Headwaters

Credit Kara Lofton / West Virginia Public Broadcasting

In many ways, the Ohio River is an unsung resource for the region it serves. The Ohio’s near-thousand-mile course flows through Pennsylvania and five other states before emptying into the Mississippi. It’s a source of drinking water for more than five million people. But its long legacy as a “working river” has also made it the most polluted in the country. However, those living along its banks from Pittsburgh to Louisville are now beginning to realize that reimagining their relationship to the river could prove crucial to the region’s future. In our Headwaters series, we explore what exactly this new chapter in the river’s history could look like—and how we can get there. Check back weekly for new stories through December and January. Headwaters is made possible with support from the Benedum Foundation.

Downstream of Dam #5 in Falling Waters, W.Va. during a study using tagged American eels from Millville, W.Va.
David Sutherland / U.S. Fish & Wildlife Service

At the end of Vineyard Road in Falling Waters, West Virginia, there is an old, stone and brick structure on the Potomac River. This small, historic building is a hydroelectric power plant owned by Cube Hydro Partners based in Maryland. Beside the structure is ‘Dam #5.’

Tim Reddinger, Ohio River, Beaver, Pennsylvania
Kara Lofton / West Virginia Public Broadcasting

It’s easy to take the water coming out of your faucet for granted, but tragedies like the Elk River Chemical spill that left thousands of residents in West Virginia's capital city without water for days have put tap water front and center.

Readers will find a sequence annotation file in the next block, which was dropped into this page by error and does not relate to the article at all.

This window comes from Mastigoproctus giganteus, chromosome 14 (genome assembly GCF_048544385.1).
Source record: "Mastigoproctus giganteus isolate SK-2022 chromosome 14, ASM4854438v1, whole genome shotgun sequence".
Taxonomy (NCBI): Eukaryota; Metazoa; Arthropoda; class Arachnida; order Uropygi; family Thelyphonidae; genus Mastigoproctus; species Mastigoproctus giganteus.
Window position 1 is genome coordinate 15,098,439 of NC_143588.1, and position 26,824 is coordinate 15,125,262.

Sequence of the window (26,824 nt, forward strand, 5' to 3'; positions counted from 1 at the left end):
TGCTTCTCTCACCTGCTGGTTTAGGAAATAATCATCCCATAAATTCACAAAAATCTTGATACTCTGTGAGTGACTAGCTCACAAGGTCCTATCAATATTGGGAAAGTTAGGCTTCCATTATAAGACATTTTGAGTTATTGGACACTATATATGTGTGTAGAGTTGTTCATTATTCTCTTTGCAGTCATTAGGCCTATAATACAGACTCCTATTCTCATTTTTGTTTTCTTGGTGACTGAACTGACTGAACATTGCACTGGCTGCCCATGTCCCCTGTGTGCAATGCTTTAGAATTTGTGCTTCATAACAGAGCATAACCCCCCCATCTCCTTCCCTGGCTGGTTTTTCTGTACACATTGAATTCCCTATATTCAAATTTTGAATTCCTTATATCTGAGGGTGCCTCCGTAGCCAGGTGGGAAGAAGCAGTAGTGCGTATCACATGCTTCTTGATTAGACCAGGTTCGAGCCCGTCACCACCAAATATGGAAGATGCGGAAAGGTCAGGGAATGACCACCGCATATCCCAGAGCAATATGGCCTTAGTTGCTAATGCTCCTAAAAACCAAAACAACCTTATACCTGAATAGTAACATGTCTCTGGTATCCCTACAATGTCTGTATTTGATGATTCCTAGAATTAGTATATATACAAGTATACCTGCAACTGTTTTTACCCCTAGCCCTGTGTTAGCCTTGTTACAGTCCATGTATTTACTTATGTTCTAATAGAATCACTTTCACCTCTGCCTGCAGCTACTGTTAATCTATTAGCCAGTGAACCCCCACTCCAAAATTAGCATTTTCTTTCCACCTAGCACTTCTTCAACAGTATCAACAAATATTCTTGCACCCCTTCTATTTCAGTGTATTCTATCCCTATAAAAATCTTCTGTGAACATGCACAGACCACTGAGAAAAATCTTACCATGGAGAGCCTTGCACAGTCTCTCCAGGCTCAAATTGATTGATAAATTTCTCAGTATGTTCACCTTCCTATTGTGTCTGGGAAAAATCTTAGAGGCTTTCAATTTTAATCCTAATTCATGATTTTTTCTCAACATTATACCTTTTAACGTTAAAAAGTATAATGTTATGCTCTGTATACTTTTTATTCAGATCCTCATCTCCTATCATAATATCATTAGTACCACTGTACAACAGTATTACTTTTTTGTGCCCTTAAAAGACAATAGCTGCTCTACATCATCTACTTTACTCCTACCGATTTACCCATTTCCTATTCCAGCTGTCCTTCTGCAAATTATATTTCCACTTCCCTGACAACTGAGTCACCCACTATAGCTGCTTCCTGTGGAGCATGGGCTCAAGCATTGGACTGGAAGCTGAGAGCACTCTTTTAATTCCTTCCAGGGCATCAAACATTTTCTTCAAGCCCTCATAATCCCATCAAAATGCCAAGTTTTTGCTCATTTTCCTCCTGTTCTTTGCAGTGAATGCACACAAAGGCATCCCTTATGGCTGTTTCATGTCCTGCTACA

Appalachia is no stranger to water contamination, especially in places with a history of heavy industry, like the Ohio River Valley. But as a large source of drinking water, how do we know it’s safe?

Shannon Tompkins / Flickr

In many ways, the Ohio River is an unsung resource for the region it serves. The Ohio’s near-thousand-mile course flows through Pennsylvania and five other states before emptying into the Mississippi. It’s a source of drinking water for more than five million people. But its long legacy as a “working river” has also made it the most polluted in the country. Today, many cities and towns along the Ohio are rethinking their relationship to the river—and weighing how a large-scale restoration effort could be critical to the region’s future. But just how do we get there?

Three New Developments to Watch Along the Ohio River

Jan 13, 2017

Cities and towns all along the Ohio River are pushing to reinvent their economies. And they’re turning to everything from recreation to new industry to do it. Here are three new developments we’re watching from Pennsylvania to West Virginia.

1. Shell’s Ethane Cracker

Google Earth

Closed in January 2016, the Shenango Coke Works on Neville Island is a quiet place these days. A group of local activists would like to keep it that way: They’d like to see the site turned into a solar farm.  A pipe dream? Maybe not. The utility that owns it actually has a robust recent history of investing in renewables. 

Last year when Leah Andrascik heard the Shenango Coke Works was closing, she thought it was a joke. Then, when she realized the news sent in an email by a fellow activist was true, she was relieved.

Kara Lofton

As towns large and small along the Ohio River struggle to rebuild their economies, many are trying to attract more industry. But some places are realizing that embracing the recreational side of their riverfronts can also be a key engine for growth.

Business has been picking up in recent years for Tim Reddinger, who owns a bait shop in Bridgewater, just north of Pittsburgh, along the Ohio River.

“Can you see that right there?” Reddinger asks, pointing from the bank to a nearby eddy in the river. “Those are baby shad—probably not a couple months old.”

Nicholas A. Tonelli / Flickr